I am also concerned by the fact that he sponsored very few bills, in his two short stints as a congressman. And few of them had many co-sponsors. Mostly, Riggs co-sponsored bills, i.e., rode the coattails of Speaker Newt Gingrich, who was on a role, at the time, with the Contract for America.
The only important bill Riggs sponsored was the Charter School Expansion Act in 1997, while Clinton was president--an education bill that I guess may have been fed to him by a lobbyist, cause I don't see any signs of him having carried any torches for ideas that he revered. The Act created the climate necessary for the Charter Schools Development Corporation, a new financial corporation, to go from start-up to national leader in charter school financing in short order, thanks to the sudden exponential growth in the number of charter schools, nationwide. The passage of the bill guaranteed fulminating growth in charter schools, all of which needed financing.
The question of whether charter schools are good or bad isn’t really germane to this discussion. What I have a problem with is that Riggs sponsored a bill that guaranteed the swift growth of lucrative business for the company that may well have written the bill It certainly grabbed my attention to learn that Riggs left Congress the very next year, for an extremely a cushy job on the Board of Directors of that same company--the Charter Schools Development Corporation.
They always say “follow the money.” There were many many millions involved, here. Given Riggs’s lackluster career as a politician, prior, I can easily envision this cushy job as a solution, of sorts, for this congressman. He left Congress and enjoyed a very soft landing in the private sector, with a company that made many millions from one of the few bills Riggs ever sponsored.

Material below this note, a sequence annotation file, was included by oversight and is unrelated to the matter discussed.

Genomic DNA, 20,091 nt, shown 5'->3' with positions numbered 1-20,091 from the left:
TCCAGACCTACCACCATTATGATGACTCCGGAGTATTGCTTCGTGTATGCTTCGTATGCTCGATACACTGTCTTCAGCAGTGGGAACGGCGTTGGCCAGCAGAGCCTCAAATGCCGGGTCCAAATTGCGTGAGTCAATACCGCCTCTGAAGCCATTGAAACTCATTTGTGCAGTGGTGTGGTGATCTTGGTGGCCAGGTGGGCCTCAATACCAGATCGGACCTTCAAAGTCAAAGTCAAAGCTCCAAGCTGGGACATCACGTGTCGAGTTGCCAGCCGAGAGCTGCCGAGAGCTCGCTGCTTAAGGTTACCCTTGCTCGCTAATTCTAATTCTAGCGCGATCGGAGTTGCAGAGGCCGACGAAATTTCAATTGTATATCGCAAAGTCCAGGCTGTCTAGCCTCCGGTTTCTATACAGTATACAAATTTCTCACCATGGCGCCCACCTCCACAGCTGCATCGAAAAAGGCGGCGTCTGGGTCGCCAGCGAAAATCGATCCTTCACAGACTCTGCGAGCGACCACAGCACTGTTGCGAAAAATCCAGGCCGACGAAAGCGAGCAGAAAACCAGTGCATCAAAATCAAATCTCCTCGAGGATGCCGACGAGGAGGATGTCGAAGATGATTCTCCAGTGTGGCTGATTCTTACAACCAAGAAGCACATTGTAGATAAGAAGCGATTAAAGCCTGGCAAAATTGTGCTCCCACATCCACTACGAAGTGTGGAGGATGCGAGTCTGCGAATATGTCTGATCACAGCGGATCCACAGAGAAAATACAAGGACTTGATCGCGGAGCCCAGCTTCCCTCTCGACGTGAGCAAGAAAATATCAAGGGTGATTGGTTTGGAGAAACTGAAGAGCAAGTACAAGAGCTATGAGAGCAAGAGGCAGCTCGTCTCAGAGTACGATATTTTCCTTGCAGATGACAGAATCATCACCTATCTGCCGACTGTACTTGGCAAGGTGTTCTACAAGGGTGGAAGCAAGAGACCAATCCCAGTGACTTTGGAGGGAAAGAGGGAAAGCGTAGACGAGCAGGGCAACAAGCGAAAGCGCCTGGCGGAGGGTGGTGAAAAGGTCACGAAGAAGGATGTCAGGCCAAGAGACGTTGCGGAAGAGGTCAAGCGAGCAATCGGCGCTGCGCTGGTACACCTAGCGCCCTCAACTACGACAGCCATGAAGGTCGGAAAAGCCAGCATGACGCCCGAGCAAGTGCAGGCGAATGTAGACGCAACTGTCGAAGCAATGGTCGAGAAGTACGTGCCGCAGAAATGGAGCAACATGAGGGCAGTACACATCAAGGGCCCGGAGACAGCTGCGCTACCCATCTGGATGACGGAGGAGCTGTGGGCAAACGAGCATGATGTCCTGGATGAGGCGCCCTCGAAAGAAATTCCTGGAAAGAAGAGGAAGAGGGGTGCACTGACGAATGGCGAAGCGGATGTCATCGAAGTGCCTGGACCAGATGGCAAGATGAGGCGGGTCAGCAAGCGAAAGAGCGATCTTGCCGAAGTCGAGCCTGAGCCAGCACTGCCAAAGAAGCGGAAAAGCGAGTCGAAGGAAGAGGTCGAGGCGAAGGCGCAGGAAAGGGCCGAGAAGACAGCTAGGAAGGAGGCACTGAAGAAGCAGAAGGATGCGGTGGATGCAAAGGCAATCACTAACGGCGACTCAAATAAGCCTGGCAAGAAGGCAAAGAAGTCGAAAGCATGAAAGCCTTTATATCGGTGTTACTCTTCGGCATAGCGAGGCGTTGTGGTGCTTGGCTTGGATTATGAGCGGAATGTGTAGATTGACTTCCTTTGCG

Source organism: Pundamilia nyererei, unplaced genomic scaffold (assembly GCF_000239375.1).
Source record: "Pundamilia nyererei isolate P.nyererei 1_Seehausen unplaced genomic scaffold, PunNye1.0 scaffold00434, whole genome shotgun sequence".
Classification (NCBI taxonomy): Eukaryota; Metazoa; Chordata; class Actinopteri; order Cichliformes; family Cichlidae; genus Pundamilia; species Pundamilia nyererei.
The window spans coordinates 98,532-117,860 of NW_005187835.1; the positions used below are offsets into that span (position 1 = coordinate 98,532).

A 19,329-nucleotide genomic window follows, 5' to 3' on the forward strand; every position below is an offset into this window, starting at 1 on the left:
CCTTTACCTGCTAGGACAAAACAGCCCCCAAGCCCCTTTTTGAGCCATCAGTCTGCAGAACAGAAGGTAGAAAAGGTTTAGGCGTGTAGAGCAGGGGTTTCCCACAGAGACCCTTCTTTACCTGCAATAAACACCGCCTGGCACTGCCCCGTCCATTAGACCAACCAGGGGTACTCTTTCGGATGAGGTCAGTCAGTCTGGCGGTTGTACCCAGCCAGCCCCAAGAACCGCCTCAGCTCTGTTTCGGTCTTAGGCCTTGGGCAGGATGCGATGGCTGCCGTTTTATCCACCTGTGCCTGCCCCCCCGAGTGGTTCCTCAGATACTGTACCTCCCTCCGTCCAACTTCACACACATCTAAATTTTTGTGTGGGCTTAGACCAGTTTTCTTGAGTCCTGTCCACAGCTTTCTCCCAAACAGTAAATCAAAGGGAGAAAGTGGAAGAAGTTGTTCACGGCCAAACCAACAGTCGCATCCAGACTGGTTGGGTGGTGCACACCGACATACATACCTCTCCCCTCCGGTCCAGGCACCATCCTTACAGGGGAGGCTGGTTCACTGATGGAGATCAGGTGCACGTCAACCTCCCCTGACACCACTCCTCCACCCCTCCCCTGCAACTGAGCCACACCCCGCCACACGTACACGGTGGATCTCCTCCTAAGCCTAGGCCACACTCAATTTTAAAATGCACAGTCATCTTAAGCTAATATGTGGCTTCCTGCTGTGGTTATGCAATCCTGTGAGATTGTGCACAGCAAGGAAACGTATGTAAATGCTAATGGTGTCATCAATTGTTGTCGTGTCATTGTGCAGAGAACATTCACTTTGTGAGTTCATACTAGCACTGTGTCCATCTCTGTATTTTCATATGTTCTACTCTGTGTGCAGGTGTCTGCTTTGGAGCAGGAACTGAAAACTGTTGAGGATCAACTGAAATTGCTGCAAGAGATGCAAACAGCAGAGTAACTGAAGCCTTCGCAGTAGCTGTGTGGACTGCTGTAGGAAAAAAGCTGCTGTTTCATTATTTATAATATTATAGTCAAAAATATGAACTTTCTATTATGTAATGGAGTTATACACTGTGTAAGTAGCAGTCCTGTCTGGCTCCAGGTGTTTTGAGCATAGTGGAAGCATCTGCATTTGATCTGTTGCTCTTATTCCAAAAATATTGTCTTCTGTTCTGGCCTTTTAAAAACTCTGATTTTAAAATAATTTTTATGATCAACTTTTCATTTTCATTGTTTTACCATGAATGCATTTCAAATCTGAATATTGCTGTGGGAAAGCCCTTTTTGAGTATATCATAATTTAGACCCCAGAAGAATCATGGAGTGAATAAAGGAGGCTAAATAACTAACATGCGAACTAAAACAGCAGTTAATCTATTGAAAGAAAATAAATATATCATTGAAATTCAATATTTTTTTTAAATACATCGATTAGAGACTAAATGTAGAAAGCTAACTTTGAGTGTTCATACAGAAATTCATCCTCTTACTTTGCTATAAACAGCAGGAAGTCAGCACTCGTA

Most concerning to me are Riggs’s continual attempts to get into public office. He doesn't seem to care which public office. He's had two brief stints as a congressman. He made a failed attempt to run for AZ governor, a few years ago. And now he's going for another statewide office a few steps below that of governor. Apparently, he isn't attached to any one office, because of his expertise or a personal affinity for a specific aspect of governance. It seems he just wants to be "in office." Sorry, but that doesn't feel quite right, to me.
Personally, I reject the concept of career politicians. Any candidate who has a university degree in so-called “public policy” drops OFF the list of people I would consider supporting. To me, career politicians have an inherent conflict of interest with the people they are elected to represent. Not good! For God's sake! They are devoted to their own advancement through the system. Once that devotion is in place, there is no room for devotion to serving the people, the Constitution, or the nation.